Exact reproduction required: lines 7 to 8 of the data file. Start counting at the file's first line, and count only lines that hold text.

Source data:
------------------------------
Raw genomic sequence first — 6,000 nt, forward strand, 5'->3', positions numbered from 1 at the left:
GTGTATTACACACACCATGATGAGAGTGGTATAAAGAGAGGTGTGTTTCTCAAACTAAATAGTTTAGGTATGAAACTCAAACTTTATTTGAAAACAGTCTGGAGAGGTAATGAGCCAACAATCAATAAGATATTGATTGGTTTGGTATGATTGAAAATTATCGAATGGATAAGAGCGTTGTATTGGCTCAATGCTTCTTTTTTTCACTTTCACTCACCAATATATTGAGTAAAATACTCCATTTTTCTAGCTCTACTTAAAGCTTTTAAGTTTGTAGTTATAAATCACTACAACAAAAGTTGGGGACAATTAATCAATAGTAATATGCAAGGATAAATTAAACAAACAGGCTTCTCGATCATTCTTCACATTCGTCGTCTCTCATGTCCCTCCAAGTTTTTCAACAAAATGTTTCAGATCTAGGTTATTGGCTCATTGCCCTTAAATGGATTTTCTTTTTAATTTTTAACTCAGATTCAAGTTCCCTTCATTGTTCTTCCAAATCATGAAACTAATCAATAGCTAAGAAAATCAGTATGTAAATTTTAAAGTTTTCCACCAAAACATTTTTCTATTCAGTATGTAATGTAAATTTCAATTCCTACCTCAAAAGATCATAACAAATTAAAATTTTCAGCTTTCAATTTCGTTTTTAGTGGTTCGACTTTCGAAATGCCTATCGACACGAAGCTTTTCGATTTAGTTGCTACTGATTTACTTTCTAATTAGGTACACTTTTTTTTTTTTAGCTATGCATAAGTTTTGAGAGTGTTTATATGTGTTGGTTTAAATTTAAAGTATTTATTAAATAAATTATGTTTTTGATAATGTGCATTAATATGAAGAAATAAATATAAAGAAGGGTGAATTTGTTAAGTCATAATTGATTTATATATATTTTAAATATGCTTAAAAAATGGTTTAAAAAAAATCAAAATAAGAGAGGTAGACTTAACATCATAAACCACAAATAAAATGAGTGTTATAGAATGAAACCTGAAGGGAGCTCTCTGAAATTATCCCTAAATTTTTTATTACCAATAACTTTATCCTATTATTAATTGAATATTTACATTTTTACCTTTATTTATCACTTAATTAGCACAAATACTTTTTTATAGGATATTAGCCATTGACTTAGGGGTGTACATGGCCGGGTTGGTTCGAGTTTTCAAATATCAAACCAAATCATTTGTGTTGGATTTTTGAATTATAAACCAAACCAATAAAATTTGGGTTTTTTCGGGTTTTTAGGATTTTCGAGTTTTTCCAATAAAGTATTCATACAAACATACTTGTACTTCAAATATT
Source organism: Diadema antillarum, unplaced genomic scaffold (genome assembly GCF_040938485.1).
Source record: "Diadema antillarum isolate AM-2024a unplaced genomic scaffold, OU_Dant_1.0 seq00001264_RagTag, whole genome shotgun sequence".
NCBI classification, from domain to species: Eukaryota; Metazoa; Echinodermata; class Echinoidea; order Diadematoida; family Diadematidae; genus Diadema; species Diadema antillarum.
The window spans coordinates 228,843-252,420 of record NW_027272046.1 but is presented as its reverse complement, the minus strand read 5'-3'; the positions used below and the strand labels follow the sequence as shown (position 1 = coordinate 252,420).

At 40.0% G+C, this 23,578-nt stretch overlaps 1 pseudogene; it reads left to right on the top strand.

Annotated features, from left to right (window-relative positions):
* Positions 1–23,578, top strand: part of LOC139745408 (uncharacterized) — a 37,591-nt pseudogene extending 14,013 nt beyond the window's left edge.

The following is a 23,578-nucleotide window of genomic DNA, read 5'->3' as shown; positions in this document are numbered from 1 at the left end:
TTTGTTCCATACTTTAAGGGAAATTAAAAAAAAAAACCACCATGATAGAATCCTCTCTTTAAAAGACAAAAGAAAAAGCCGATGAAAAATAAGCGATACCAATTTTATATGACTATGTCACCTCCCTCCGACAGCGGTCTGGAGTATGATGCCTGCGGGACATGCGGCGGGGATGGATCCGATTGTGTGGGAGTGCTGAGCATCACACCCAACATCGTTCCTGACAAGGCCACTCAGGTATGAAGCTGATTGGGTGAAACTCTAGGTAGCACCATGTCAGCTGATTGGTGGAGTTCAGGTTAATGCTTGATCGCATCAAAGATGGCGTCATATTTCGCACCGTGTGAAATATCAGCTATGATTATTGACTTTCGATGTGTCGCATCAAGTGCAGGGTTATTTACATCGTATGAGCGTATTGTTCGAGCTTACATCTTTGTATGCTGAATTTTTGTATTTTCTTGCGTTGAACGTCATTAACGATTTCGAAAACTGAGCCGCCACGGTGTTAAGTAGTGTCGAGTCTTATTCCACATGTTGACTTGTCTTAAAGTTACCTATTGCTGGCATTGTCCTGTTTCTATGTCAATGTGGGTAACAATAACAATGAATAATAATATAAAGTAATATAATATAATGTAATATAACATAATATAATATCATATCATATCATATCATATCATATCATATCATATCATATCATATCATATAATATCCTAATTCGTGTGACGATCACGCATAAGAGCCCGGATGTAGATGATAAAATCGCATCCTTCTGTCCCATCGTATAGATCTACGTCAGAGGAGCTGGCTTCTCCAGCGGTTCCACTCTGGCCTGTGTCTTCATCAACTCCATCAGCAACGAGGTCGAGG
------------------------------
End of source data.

At 40.0% G+C, this 23,578-nt stretch overlaps 1 pseudogene; it reads left to right on the top strand.

Annotated features, from left to right (window-relative positions):